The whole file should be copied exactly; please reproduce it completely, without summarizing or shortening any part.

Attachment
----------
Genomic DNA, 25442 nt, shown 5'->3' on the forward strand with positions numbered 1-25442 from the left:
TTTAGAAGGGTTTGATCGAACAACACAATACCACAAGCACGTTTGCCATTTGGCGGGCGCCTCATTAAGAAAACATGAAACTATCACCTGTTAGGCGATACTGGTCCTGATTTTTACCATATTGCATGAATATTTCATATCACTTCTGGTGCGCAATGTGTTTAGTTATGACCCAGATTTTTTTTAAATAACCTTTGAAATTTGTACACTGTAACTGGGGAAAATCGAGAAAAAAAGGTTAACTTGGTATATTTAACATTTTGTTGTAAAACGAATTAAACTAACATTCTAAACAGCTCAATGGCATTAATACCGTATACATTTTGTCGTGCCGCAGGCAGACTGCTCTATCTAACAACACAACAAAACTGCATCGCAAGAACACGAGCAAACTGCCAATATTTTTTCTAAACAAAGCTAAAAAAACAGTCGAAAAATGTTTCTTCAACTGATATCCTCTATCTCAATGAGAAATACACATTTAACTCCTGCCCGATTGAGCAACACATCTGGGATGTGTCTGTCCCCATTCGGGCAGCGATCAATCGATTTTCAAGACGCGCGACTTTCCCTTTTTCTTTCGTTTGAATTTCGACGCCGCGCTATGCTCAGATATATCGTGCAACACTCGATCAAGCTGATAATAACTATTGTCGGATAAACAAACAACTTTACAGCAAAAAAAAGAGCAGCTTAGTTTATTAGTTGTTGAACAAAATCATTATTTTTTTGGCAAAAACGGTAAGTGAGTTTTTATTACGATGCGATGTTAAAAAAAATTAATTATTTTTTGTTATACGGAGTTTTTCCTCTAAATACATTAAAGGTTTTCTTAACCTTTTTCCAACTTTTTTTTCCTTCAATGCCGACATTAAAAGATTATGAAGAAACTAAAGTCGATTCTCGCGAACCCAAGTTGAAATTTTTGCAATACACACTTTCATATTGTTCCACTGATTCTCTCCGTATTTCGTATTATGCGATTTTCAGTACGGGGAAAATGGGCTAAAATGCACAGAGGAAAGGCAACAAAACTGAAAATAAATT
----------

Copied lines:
Genomic DNA, 25442 nt, shown 5'->3' on the forward strand with positions numbered 1-25442 from the left:
TTTAGAAGGGTTTGATCGAACAACACAATACCACAAGCACGTTTGCCATTTGGCGGGCGCCTCATTAAGAAAACATGAAACTATCACCTGTTAGGCGATACTGGTCCTGATTTTTACCATATTGCATGAATATTTCATATCACTTCTGGTGCGCAATGTGTTTAGTTATGACCCAGATTTTTTTTAAATAACCTTTGAAATTTGTACACTGTAACTGGGGAAAATCGAGAAAAAAAGGTTAACTTGGTATATTTAACATTTTGTTGTAAAACGAATTAAACTAACATTCTAAACAGCTCAATGGCATTAATACCGTATACATTTTGTCGTGCCGCAGGCAGACTGCTCTATCTAACAACACAACAAAACTGCATCGCAAGAACACGAGCAAACTGCCAATATTTTTTCTAAACAAAGCTAAAAAAACAGTCGAAAAATGTTTCTTCAACTGATATCCTCTATCTCAATGAGAAATACACATTTAACTCCTGCCCGATTGAGCAACACATCTGGGATGTGTCTGTCCCCATTCGGGCAGCGATCAATCGATTTTCAAGACGCGCGACTTTCCCTTTTTCTTTCGTTTGAATTTCGACGCCGCGCTATGCTCAGATATATCGTGCAACACTCGATCAAGCTGATAATAACTATTGTCGGATAAACAAACAACTTTACAGCAAAAAAAAGAGCAGCTTAGTTTATTAGTTGTTGAACAAAATCATTATTTTTTTGGCAAAAACGGTAAGTGAGTTTTTATTACGATGCGATGTTAAAAAAAATTAATTATTTTTTGTTATACGGAGTTTTTCCTCTAAATACATTAAAGGTTTTCTTAACCTTTTTCCAACTTTTTTTTCCTTCAATGCCGACATTAAAAGATTATGAAGAAACTAAAGTCGATTCTCGCGAACCCAAGTTGAAATTTTTGCAATACACACTTTCATATTGTTCCACTGATTCTCTCCGTATTTCGTATTATGCGATTTTCAGTACGGGGAAAATGGGCTAAAATGCACAGAGGAAAGGCAACAAAACTGAAAATAAATT